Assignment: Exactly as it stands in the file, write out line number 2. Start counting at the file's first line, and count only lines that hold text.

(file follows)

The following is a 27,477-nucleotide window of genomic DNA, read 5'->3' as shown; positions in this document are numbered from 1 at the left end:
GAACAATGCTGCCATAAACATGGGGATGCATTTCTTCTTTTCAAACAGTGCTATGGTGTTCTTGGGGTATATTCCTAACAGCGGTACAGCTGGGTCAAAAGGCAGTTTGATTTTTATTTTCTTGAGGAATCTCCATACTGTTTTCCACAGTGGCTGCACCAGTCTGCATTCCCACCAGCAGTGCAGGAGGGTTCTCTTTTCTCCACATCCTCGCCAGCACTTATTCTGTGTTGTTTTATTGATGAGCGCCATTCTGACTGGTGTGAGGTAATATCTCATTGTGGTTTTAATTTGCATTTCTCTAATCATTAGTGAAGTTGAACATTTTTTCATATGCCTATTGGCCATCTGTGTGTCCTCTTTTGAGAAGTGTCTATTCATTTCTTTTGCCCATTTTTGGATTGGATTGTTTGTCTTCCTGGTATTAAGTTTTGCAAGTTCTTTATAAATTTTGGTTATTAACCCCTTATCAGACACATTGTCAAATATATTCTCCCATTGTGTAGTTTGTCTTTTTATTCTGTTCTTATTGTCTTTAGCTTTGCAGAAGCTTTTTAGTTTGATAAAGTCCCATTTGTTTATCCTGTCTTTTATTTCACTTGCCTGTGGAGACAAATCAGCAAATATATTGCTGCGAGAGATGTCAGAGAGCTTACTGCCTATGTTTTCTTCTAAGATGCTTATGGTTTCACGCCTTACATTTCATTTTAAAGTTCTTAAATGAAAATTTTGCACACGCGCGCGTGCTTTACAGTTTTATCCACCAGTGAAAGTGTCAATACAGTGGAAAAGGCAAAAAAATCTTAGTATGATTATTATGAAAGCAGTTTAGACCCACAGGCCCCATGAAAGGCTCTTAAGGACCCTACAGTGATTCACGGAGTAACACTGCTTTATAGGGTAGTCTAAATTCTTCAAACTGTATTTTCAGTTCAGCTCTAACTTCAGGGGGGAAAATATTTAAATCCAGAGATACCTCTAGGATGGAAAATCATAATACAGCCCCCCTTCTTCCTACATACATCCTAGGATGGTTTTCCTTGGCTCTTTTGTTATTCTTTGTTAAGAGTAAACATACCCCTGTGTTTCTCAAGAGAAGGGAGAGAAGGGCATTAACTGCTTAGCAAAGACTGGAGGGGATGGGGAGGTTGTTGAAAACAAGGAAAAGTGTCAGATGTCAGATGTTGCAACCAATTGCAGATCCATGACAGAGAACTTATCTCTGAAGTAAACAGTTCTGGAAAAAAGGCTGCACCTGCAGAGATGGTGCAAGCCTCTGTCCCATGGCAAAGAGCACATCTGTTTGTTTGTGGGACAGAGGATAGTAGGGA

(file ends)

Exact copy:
GAACAATGCTGCCATAAACATGGGGATGCATTTCTTCTTTTCAAACAGTGCTATGGTGTTCTTGGGGTATATTCCTAACAGCGGTACAGCTGGGTCAAAAGGCAGTTTGATTTTTATTTTCTTGAGGAATCTCCATACTGTTTTCCACAGTGGCTGCACCAGTCTGCATTCCCACCAGCAGTGCAGGAGGGTTCTCTTTTCTCCACATCCTCGCCAGCACTTATTCTGTGTTGTTTTATTGATGAGCGCCATTCTGACTGGTGTGAGGTAATATCTCATTGTGGTTTTAATTTGCATTTCTCTAATCATTAGTGAAGTTGAACATTTTTTCATATGCCTATTGGCCATCTGTGTGTCCTCTTTTGAGAAGTGTCTATTCATTTCTTTTGCCCATTTTTGGATTGGATTGTTTGTCTTCCTGGTATTAAGTTTTGCAAGTTCTTTATAAATTTTGGTTATTAACCCCTTATCAGACACATTGTCAAATATATTCTCCCATTGTGTAGTTTGTCTTTTTATTCTGTTCTTATTGTCTTTAGCTTTGCAGAAGCTTTTTAGTTTGATAAAGTCCCATTTGTTTATCCTGTCTTTTATTTCACTTGCCTGTGGAGACAAATCAGCAAATATATTGCTGCGAGAGATGTCAGAGAGCTTACTGCCTATGTTTTCTTCTAAGATGCTTATGGTTTCACGCCTTACATTTCATTTTAAAGTTCTTAAATGAAAATTTTGCACACGCGCGCGTGCTTTACAGTTTTATCCACCAGTGAAAGTGTCAATACAGTGGAAAAGGCAAAAAAATCTTAGTATGATTATTATGAAAGCAGTTTAGACCCACAGGCCCCATGAAAGGCTCTTAAGGACCCTACAGTGATTCACGGAGTAACACTGCTTTATAGGGTAGTCTAAATTCTTCAAACTGTATTTTCAGTTCAGCTCTAACTTCAGGGGGGAAAATATTTAAATCCAGAGATACCTCTAGGATGGAAAATCATAATACAGCCCCCCTTCTTCCTACATACATCCTAGGATGGTTTTCCTTGGCTCTTTTGTTATTCTTTGTTAAGAGTAAACATACCCCTGTGTTTCTCAAGAGAAGGGAGAGAAGGGCATTAACTGCTTAGCAAAGACTGGAGGGGATGGGGAGGTTGTTGAAAACAAGGAAAAGTGTCAGATGTCAGATGTTGCAACCAATTGCAGATCCATGACAGAGAACTTATCTCTGAAGTAAACAGTTCTGGAAAAAAGGCTGCACCTGCAGAGATGGTGCAAGCCTCTGTCCCATGGCAAAGAGCACATCTGTTTGTTTGTGGGACAGAGGATAGTAGGGA